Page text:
Twenty-five years ago, we also restated our commitment to the international institutions, including NATO, and to bringing peace to Northern Ireland, leading to the Belfast/Good Friday agreement. This was a clear priority and built on the initial work of previous Prime Ministers. Alongside policies on devolution, it was a programme embracing and supporting the whole of the union. What an irony then that the party that describes itself as the Conservative and Unionist Party has brought us to the position where that union is under greater strains than it has been for many years.
The 1997 Labour programme was firmly rooted in what was in the national interest for the future stability, prosperity and security of our country. It had a vision of the kind of country and society we could be—dynamic, forward-looking and outward, and offering new opportunities for all citizens.
The programme before us today was trailed as a political relaunch for the Conservative Party after the horrors of the past few years. Is that really the test for a Queen’s Speech? It will be judged not on how loud MPs or Peers cheer or on tomorrow’s newspaper headlines, but on whether these measures make an impact on the quality of life of our citizens in the months and years ahead. As we emerge from the worst of the pandemic, the social, political and economic aftershocks continue.
Meanwhile, the unjustified war in Ukraine is teaching us hard lessons that peace and stability in Europe can never be taken for granted and that our relationship with our geographical neighbours is vital. As we heard from the noble Baroness, the courageous leadership of President Zelensky is inspiring. We stand alongside the people of Ukraine and are at one with the Government on the essential military support being provided. That unity is important, not just for the Ukrainian people but as a message to the Kremlin.
We also share the sentiments of the Minister for Refugees, who described the Government’s record on Ukrainian refugees as an embarrassment. Whatever the reasons, the stark difference between the competence and urgency of the Ministry of Defence and the attitude of the Home Office should shame those responsible, and it has to be resolved urgently.
Looking at the programme today, the somewhat cynical words of Ernest Benn, who I understand is the great-uncle of my noble friend Lord Stansgate, came to mind. He said: “Politics is the art of looking for trouble, finding it whether it exists or not, diagnosing it incorrectly and applying the wrong remedies.”
Will this Queen’s Speech be remembered as a programme for a Government who seek to address the major issues of the day, or will it justify Ernest Benn’s cynicism? What is today’s urgent issue on which the country is crying out for change? As families struggle to pay for the weekly shop and Elsie travels around on her bus pass because it is warmer than the home she cannot afford to heat, the issue that keeps people awake at night is how they can feed their families and pay their bills, and it is not going to get any easier. Inflation has hit 7%, with the Bank of England warning that it is getting higher, but growth is falling.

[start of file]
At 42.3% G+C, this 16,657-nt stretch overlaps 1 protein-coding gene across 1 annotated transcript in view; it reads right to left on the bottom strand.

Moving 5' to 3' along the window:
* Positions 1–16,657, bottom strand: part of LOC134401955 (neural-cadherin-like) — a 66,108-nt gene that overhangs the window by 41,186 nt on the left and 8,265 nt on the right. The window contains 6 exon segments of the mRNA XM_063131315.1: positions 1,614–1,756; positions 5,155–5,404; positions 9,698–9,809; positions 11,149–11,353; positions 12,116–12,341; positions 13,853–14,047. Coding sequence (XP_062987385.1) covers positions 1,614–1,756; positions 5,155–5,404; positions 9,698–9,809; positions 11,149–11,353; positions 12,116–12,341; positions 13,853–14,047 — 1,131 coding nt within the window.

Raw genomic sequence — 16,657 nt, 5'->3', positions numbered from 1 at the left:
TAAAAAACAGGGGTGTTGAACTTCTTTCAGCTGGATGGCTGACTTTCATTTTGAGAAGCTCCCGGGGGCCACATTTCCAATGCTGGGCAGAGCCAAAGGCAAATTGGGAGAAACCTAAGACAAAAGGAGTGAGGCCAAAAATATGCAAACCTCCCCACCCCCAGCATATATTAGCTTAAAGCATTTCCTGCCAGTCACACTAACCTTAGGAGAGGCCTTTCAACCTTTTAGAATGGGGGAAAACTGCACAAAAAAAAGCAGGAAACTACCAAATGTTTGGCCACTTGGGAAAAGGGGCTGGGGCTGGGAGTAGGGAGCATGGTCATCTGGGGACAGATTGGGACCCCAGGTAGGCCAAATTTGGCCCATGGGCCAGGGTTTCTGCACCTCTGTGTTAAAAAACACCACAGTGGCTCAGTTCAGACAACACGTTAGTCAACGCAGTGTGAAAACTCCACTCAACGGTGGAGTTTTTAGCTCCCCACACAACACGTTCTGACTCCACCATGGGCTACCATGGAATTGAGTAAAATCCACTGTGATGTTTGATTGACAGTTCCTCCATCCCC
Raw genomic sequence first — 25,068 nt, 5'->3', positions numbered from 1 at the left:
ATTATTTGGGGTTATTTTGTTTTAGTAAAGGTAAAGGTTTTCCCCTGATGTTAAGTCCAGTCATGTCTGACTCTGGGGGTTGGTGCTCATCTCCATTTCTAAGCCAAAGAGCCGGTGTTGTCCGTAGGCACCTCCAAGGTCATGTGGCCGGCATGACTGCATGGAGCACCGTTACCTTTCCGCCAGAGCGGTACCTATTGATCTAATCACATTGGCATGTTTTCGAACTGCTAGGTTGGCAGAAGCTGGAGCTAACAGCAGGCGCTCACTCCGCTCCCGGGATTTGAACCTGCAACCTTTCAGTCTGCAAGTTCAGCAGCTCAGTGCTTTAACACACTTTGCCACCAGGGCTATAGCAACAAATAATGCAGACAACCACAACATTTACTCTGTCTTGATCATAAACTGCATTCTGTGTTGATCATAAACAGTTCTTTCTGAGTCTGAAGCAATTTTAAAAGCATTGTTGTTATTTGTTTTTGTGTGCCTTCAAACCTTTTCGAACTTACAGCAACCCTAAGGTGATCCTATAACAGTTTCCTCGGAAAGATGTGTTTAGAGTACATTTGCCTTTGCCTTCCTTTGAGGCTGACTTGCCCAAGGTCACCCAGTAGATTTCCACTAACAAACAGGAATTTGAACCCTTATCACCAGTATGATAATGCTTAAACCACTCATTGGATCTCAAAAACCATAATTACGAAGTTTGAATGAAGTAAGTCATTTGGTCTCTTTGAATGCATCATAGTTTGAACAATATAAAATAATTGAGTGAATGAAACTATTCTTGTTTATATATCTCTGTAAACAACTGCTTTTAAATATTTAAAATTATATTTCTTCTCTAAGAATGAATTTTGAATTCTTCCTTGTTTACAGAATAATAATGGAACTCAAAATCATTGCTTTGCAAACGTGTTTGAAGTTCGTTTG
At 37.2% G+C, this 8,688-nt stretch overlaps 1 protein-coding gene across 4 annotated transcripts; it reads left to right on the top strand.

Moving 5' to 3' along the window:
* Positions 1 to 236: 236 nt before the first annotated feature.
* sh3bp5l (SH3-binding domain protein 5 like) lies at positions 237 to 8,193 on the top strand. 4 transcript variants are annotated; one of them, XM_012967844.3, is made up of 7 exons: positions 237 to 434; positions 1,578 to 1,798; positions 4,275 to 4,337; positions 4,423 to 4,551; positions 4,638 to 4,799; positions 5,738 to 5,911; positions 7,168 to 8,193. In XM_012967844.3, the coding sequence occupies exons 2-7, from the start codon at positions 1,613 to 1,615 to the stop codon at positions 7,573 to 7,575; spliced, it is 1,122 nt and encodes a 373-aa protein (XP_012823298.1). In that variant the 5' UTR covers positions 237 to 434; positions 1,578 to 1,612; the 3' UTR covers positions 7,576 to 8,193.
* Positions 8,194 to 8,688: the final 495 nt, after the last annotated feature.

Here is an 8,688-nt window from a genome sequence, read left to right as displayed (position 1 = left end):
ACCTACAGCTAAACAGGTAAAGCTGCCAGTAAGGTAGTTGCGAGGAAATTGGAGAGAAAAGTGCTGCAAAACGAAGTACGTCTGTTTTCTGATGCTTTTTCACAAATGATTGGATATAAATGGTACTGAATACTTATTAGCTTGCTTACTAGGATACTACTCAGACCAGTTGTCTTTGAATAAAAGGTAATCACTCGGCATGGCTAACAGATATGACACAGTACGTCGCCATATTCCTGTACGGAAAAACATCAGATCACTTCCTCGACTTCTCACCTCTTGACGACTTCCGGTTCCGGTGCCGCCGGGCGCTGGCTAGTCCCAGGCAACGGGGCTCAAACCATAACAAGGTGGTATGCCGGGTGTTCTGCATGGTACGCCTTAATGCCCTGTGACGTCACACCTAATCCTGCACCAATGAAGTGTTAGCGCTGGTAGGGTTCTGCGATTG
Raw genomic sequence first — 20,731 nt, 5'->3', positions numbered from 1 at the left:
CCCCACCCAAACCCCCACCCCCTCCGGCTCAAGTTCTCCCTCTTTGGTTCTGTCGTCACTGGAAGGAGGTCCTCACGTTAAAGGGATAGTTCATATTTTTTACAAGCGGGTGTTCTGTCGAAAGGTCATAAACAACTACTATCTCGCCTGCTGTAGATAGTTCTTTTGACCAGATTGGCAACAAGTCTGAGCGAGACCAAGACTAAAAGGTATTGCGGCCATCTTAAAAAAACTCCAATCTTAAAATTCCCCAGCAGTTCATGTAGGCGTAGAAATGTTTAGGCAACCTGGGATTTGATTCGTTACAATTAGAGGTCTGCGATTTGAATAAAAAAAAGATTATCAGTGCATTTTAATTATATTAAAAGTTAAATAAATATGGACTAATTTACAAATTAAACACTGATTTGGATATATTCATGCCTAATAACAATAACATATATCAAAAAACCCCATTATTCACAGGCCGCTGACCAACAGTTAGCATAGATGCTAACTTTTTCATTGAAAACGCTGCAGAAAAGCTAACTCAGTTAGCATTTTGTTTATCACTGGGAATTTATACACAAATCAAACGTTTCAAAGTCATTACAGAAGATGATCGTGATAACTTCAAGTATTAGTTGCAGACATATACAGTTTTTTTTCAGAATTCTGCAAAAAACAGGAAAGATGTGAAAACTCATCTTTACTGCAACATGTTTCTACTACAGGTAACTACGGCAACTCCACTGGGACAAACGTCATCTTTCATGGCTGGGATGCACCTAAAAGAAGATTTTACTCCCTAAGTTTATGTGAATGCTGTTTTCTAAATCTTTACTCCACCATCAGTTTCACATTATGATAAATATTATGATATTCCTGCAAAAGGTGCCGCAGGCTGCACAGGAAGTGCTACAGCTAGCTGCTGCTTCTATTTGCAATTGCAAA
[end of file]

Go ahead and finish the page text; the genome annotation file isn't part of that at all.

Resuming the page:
If Ministers seem determined to ride it out, switching from Heinz baked beans to Tesco’s value brand is not going to make a difference and nor is a loan to help with heating bills when it has to be paid back later, so where is the action to deal with the crisis? It is not in this speech. The proposed energy legislation should be an opportunity for Ministers to show that they understand the seriousness of both the climate crisis and alarmingly high bills. We need a mix of energy sources, including nuclear, yet political pressure means that the Government have pretty much written off the cheapest, easiest and quickest way to provide energy and are kicking onshore wind into the long grass.
The most important issue for any Government is keeping their citizens safe and secure. The new economic crime Bill, or EC2, as it became known in your Lordships’ House, is essential. We had several very well-informed debates on the Bill that was rushed through Parliament at the start of the war in Ukraine and commitments from the Government to act, yet the implementation update released the day before Prorogation was desperately disappointing and failed to exude any sense of urgency. For example, there has been very little of substance to establish the register of overseas entities and their beneficial owners. I think I am right—I would be very happy to be corrected—that not a single related statutory instrument has been laid.
We will press for an early Bill as reform of Companies House is critical, but Ministers need to understand that they cannot claim “job done” just through passing legislation without the resources and the political will to implement it.
The Government promise new measures to support the security services. We all know that the days when the man in the gaberdine mac and trilby put a bug in your plant pot have long since gone. Those who wish to harm our democracy, security and way of life are far more sophisticated and dangerous today.
Given all that, will the Government look again and bring forward measures that make it harder for overseas money to be brought into our national politics? With the Elections Bill last month, that was made easier rather than the opposite. We need action on this issue, and this is the opportunity.
Many of us remember that extraordinary day and night in the last Session when the Home Secretary attempted to push through poorly defined anti-protest powers without proper parliamentary scrutiny and was rightly and overwhelmingly rebuffed by your Lordships’ House. Naturally, the Home Secretary was pretty miffed about that, but the long and short of it was that she failed to make the case for these measures. They went too far, were badly drafted and had not even been sought by the police. In fact, in some cases they would have made the police’s job harder without effectively tackling the key problems.